Skirt steak comes from the diaphragm. It’s flavorful but is made up of different muscle fibers, so you should marinate it. This gives the skirt steak more flavor compared to only using seasonings.

Use citric marinades, such as citrus juice or vinegar. This breaks the muscle fibers and gives the steak sour notes.

Skirt steak is best seared on each side for about two minutes and cooked medium rare, so leave it under indirect heat for some time.

12. Picanha Steak

Picanha steak is also called culotte or sirloin cap. This is a tender cut from the rump. It has a big fat cap, so it’s flavorful.

You can cook picanha steaks by searing and finishing them in the oven or slice them into individual pieces and cook hot and fast, like a sirloin.

Ali Khan, television host and food writer, notes that some American butchers would dismiss picanha as too tough — but if prepared and carved correctly, it provides a fantastic experience for the steak lover.

A large fat cap keeps the meat juicy, while a simple seasoning of Kosher salt and olive oil is sufficient to make its quality really pop.

For Khan, skewering a two- or three-pound roast in thick steaks, cooking it gently over a live fire, and developing a deep seared crust over time is crucial.

Related Articles:


What Are the Top 5 Most Tender Steaks?

The top 5 most tender steaks are filet mignon, top loin, ribeye steaks, strip, and porterhouse steak.

What Meat is Best for Grilling?

Beef is the best meat for grilling. There are many steaks that are juicy and tender after grilling.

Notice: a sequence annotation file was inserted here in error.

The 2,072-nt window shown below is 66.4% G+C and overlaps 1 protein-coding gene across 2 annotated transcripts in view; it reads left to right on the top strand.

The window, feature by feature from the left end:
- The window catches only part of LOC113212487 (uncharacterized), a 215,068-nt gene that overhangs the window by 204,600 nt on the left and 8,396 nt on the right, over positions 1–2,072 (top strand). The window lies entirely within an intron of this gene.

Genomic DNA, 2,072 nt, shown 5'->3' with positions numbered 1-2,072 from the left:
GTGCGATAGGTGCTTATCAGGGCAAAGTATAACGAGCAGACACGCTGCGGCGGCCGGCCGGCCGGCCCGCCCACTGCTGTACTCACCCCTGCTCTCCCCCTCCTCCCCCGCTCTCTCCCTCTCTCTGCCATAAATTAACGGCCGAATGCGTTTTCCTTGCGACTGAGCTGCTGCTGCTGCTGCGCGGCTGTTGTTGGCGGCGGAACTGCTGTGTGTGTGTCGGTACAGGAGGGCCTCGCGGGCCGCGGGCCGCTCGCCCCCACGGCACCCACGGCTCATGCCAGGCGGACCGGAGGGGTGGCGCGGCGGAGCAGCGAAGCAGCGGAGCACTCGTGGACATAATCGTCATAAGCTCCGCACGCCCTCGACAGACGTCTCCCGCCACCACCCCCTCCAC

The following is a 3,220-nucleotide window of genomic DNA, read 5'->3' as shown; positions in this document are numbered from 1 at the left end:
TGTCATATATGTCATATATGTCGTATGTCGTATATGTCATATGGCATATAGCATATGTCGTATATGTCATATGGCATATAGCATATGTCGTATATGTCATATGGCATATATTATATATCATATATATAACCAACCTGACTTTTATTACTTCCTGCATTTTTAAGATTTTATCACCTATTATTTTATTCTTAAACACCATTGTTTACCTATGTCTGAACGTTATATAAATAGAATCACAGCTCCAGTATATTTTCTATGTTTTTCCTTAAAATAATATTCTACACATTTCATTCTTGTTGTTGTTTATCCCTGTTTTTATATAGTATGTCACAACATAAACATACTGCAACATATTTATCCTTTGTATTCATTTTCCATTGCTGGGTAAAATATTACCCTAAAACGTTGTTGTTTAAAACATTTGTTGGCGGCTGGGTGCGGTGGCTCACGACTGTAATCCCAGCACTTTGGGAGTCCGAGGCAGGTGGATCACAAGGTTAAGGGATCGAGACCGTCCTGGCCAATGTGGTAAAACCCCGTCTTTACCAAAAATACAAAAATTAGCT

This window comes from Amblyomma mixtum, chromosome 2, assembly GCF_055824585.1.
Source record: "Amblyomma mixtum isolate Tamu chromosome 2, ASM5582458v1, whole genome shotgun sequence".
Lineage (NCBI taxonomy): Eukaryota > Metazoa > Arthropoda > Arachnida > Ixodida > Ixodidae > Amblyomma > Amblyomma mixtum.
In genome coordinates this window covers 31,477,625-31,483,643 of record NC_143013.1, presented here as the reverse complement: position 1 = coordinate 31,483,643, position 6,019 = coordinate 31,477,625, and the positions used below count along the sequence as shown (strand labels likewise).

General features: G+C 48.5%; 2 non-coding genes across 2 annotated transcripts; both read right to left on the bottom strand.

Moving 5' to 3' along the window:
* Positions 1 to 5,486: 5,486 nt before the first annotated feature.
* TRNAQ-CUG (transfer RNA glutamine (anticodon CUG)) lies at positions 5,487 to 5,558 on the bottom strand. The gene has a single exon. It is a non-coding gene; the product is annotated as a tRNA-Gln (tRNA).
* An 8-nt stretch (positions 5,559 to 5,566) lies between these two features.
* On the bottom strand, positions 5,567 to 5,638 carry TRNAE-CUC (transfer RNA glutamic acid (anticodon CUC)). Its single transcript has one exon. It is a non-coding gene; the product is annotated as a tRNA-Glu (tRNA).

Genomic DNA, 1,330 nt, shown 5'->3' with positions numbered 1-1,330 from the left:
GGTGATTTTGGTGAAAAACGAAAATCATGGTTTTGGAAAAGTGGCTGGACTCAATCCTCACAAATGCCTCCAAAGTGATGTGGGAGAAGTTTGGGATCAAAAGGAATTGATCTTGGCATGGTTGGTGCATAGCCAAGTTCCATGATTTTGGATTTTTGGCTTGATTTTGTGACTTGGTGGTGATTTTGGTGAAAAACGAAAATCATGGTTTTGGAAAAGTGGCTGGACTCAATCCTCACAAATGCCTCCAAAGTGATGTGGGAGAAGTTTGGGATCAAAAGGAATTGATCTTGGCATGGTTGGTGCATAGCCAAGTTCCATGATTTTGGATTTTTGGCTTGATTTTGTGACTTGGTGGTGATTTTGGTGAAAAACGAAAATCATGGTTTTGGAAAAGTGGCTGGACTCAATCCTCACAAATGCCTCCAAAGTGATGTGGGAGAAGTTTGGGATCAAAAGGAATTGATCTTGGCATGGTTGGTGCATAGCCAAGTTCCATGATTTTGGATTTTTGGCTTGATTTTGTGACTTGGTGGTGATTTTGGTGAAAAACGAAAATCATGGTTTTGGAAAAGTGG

What Are the Best Steaks to Grill for a Crowd?

The best steaks to grill for a crowd are sirloin, flank, and skirt steak because they are simple and take well to a grill.

What’s the Best Steak for You to Grill?

Each of the steaks I mentioned above is extremely flavorful. When choosing the best steak for you, think about your skill level.

If you’re a newbie, go for a more forgiving steak, such as a flank steak, but if you have grilling experience, choose a filet mignon, porterhouse, or sirloin.

No matter which steak you choose, quality is the most important for a delicious result. My go-to for the past two years has been ButcherBox, a meat delivery service that sells grass-fed and grass-finished cuts of beef, which guarantees the steaks are of the highest quality.

You can choose a custom box, hand-select each cut you get, or choose one of the combo boxes.


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About the author

Gabriel Woods
Chef/Food Editor
Bachelor of Science in Hospitality Management, Major in Culinary Entrepreneurship Summa Cum Laude. With a deep passion for the culinary arts and a keen business acumen, Gabrielle is set to embark on a journey that promises to leave a lasting impact on the world of the culinary industry. Growing up in a family where food created memories and bonds, she sustained an interest in cooking and baking. She earned her Culinary Entrepreneurship degree with a summa cum laude distinction from the University of Santo Tomas in the Philippines. Gabrielle then served as an assistant private chef – she helped clients achieve specific fitness goals by prepping protein-based meals and healthy side dishes. At Carnivore Style, Gabrielle has honed her strategic leadership by analyzing the trends in meat consumption preferences. This guides our team in producing engaging content, such as recipes featuring popular cuts or cooking techniques. She envisions a community where individuals follow their culinary dreams, making every delectable dish with love and soul for people to relish. In her free time, Gabrielle loves to travel to new places, study their culture, and dine at diverse restaurants and cafes.